Appeal from decree of Court of Common Pleas of McKean County, Feb. T., 1968, No. 2, in case of Fred W. Young, Mercedes Young an incompetent, by Security Peoples Trust Company, her guardian, v. John A. Kaye, Melvin J. Brooks et al.
John C. Bane, Jr., with him Roger C. Wiegand, and Reed, Smith, Shaw & McClay, for appellants.
Philip F. Jacobus, for appellees.
Anthony H. Chambers, with him Chambers & Crisman, for appellees.
Bell, C. J., Jones, Cohen, Eagen, O'Brien, Roberts and Pomeroy, JJ. Opinion by Mr. Justice Roberts. Mr. Chief Justice Bell concurs in the result. Mr. Justice Cohen took no part in the decision of this case.
This appeal arises out of an action in equity in the Court of Common Pleas of McKean County to quiet title to 10,000 shares of stock of the Kinzua Oil and Gas Corporation, suit having been brought by appellants Fred Young and the guardian of his wife Mercedes.
It is conceded by all that the Youngs owned the stock in question until late 1966 or early 1967, at which time Fred Young on his own behalf and on behalf of his wife Mercedes caused to be executed a certificate for the 10,000 shares registered in the name of appellee Melvin Brooks. In December of that year, Brooks sold the same stock to appellee Traner Associates and Company for the sum of $50,000.
The two issues posed by this appeal are whether the stock transfer from the Youngs to Brooks is voidable because of a confidential relationship between Brooks and Young and, if so, whether Traner Associates nevertheless holds good title to the stock by virtue of the circumstances in which it acquired the stock from Brooks. Having reviewed this voluminous record, we hold that the Young-Brooks transfer is voidable and that the Youngs have a claim to the stock superior to that of Traner Associates.
I. The Young-Brooks Transfer
Kinzua Oil and Gas Corporation, a Pennsylvania Corporation with a registered office in Erie, Pennsylvania and a general business office in Bradford, Pennsylvania, was incorporated in 1942 by Arthur Stone Dewing of Newton, Massachusetts, Charles C. Davis of Kane, Pennsylvania, and appellant Fred Young. The authorized capital stock of the corporation was and is 10,000 shares of common stock, all of which were issued initially to Dewing and members of his family,
except for one share each to the other two incorporators. On or about July 19, 1960, the Dewing family sold its entire interest in Kinzua, 9,998 shares, to Fred and Mercedes Young for $10,000. At approximately the same time Arthur Dewing resigned as president of Kinzua, and Fred Young assumed that office as well as the office of treasurer. Although a man of sound mind, Fred Young was then in his seventies.
Primarily a holding company, Kinzua's principal asset is 1143 of the 1500 authorized and outstanding shares of the preferred stock of Kane Gas, Light and Heating Company, a public utility corporation supplying natural gas to the public in and around Kane, Pennsylvania. Because of certain defaults in the payment of dividends on the Kane Gas preferred stock, Kinzua has voting control of Kane Gas. From 1960 to 1967, Fred Young was president of Kane Gas as well as Kinzua, and both companies shared common offices in Kane, Pennsylvania.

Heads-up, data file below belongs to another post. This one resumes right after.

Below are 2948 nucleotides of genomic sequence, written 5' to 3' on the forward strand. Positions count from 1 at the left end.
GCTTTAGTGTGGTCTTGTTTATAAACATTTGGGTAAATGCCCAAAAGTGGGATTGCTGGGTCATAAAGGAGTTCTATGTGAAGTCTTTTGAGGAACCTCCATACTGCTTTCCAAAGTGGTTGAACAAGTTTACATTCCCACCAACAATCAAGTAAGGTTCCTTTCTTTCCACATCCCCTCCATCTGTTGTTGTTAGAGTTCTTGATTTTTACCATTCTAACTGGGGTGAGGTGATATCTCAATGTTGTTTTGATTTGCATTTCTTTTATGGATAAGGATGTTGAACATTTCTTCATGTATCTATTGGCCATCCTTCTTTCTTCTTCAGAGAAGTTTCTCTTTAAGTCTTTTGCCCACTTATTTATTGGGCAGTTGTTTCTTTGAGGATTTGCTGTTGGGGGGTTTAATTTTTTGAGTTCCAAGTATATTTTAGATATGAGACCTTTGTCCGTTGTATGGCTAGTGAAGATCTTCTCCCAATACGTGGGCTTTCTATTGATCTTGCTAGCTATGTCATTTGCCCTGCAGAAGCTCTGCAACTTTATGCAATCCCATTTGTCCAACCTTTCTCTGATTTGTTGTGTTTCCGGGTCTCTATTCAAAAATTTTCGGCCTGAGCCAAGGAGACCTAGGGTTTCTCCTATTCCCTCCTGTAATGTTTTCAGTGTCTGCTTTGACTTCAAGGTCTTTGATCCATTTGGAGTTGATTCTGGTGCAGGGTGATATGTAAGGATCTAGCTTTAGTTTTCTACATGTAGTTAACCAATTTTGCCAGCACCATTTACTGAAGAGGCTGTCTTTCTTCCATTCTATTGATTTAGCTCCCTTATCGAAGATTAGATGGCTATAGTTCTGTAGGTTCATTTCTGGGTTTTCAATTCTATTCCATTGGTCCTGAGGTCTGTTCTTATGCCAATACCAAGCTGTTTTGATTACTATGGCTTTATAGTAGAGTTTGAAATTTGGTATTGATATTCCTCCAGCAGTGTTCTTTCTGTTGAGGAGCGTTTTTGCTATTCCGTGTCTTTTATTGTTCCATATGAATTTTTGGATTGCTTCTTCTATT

Prior to his association with Fred Young and apparently unknown to Young, appellee Brooks had been convicted of the federal crime of stealing checks from the mail entrusted to his custody as a United States mail carrier. Beginning in 1962, he entered the employ of Kane Gas on a part-time basis as an accountant and "tax consultant" and in these capacities assisted and advised George Lupfer, the assistant treasurer of Kane Gas, in preparing the consolidated federal income tax returns for Kane Gas and its subsidiaries. In addition Brooks did much of the accounting and all of the federal tax work for Kinzua from 1962 until late in 1967, throughout which period he had free access to all of Kinzua's books, records, minute books, stock records and files.
Until the present controversy Young considered Brooks a friend and trustworthy advisor in tax and accounting
matters. The trust and confidence placed in Brooks is exemplified by his practice of routinely preparing and submitting letters, income tax returns, financial statements and various other papers which Young relied upon and signed without question. In addition to corporate business, Brooks also frequently consulted with Young about Young's personal tax problems, and the latter often relied and acted upon the information so obtained.
The specific series of events giving rise to the present appeal was precipitated initially by an agent of the Internal Revenue Service named Dushaw who appeared at the common offices of Kinzua and Kane Gas late in 1966 with authority to audit the financial records underlying the federal tax returns of both corporations. Under instructions from Young, Brooks worked very closely with Dushaw for the ensuing several months, and on March 13, 1967, after the conclusion of the tax audit, the Internal Revenue Service District Director issued a deficiency assessment against Kinzua for $11,814.63, a sum representing additional income tax allegedly owed by Kinzua for the year 1960. According to Brooks, Dushaw informed him in the course of one of their private meetings that similar assessments would probably be levied against Kinzua for the years 1961-1967 and that the holder of record of the Kinzua stock at the date of any assessment against Kinzua would be personally liable to pay that particular assessment.
Brooks related this information to Young and, according to Young, advised him that the assessment against Kinzua could be successfully defeated by placing the Kinzua stock in the name of a nominee "for tax purposes only." Young testified further ...